How To Handle A Shutdown
Posted in: Lodge Announcements on January 16, 2019.
Alright folks, we’re now in the third week of the partial government shutdown. And it’s clearly affecting the national parks. So, if you’re planning on any kind of trip to Southern Utah, you may want to rethink part of your itinerary. Today, we at the Lodge at Red River Ranch will try to give you some idea of what to expect if you do go into the parks, and what you might consider doing instead.
Most of the national parks in Utah have had to cease operations. Which means, that while you can get into the park, certain areas may be inaccessible at times. For instance, if the parking lot is full, Zion National Park is currently closing Zion Canyon to new traffic. Unfortunately, there is little chance to learn about the status of the park ahead of time, because phone lines and social media feeds are unmonitored during this time.
But the biggest problem is that with a severely limited staff, many parks have had to stop servicing the amenities. This means that the visitor centers will be closed, the campgrounds and restrooms won’t be maintained, and no one will be around to help you out. Some parks have asked that if you are visiting, that you pick up as much trash as you can, and deposit it outside the park for collection. Things clearly aren’t running smoothly, so what can you do if you where already planning a trip to Southern Utah? We have a couple thoughts.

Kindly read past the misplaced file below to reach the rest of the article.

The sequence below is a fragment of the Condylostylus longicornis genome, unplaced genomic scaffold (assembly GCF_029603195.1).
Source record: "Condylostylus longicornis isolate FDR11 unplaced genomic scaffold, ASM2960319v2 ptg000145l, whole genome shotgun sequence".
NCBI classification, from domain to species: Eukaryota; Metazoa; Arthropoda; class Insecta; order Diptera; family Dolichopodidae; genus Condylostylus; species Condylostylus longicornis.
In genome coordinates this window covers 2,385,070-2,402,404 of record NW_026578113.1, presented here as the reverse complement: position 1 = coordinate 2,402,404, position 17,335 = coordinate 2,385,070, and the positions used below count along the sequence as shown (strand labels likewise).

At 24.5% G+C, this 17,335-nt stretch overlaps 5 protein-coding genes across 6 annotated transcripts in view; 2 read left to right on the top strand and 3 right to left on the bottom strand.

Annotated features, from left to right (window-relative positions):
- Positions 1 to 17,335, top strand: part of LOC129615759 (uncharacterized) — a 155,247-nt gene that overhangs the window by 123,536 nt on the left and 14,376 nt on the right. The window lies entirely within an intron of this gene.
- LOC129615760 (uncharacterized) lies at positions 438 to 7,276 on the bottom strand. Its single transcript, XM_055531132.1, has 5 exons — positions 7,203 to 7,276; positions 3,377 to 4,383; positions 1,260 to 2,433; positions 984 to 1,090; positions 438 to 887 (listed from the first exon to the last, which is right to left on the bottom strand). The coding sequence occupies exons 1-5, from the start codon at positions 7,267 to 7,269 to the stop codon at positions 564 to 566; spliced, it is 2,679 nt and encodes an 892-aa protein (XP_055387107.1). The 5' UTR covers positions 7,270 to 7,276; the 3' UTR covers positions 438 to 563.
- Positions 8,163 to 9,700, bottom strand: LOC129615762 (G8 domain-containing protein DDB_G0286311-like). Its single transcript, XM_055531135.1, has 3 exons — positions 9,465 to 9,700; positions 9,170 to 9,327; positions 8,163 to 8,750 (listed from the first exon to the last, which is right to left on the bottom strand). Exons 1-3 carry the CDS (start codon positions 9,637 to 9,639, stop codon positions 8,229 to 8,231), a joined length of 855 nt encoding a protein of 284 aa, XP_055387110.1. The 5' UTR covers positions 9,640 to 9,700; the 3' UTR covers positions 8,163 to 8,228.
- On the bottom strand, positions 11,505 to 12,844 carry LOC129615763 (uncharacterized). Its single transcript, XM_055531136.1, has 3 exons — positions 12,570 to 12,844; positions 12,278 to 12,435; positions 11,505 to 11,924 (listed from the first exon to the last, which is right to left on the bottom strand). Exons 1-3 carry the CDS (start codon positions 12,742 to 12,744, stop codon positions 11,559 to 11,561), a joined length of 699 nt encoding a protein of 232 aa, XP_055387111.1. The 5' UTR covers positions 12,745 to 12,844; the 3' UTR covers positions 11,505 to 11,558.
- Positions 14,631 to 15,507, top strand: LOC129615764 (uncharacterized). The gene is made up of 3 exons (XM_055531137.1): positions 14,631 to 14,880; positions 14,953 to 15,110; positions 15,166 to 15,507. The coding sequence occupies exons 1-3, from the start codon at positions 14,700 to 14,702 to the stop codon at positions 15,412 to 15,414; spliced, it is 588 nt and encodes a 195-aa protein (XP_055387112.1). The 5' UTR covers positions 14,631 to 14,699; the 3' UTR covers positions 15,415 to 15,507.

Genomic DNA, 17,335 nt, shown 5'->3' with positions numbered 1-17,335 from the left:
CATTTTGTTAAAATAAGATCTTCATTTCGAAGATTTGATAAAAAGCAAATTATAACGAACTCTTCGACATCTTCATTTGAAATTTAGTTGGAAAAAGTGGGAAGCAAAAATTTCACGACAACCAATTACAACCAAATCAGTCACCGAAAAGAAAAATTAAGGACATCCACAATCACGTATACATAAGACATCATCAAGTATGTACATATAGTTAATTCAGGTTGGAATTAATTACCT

Private Funding is Saving the Day
While you might be okay with “roughing it” for a couple of days in Zion or Capitol Reef, if you want a fully functioning park you should probably head to Bryce Canyon. Bryce Canyon National Park was given a generous donation to help it stay running and fully operational. So it’s never been shut down.
And just a couple of days ago, Canyonlands National Park and Arches National Park got enough private funding to temporarily reopen their visitor centers, and to plow some roads. Which is great. If you want to visit either park, you should do so now, before the funding runs out. Or else… think about visiting a state park.
State Parks Alternatives
State parks are still up and running, since most of their funding comes from the Utah Government. If you don’t want to head to a national park during the shutdown consider these alternatives.
Zion National Park – try instead nearby Snow Canyon State Park.
Capitol Reef National Park – drive through the park, and turn north to Goblin Valley State Park.
Bryce Canyon National Park – as we mentioned, Bryce is still going strong. So, you should probably just go there.
Arches National Park and Canyonlands National Park – if you can’t make it while these parks are temporarily open, try exploring Dead Horse Point State Park instead.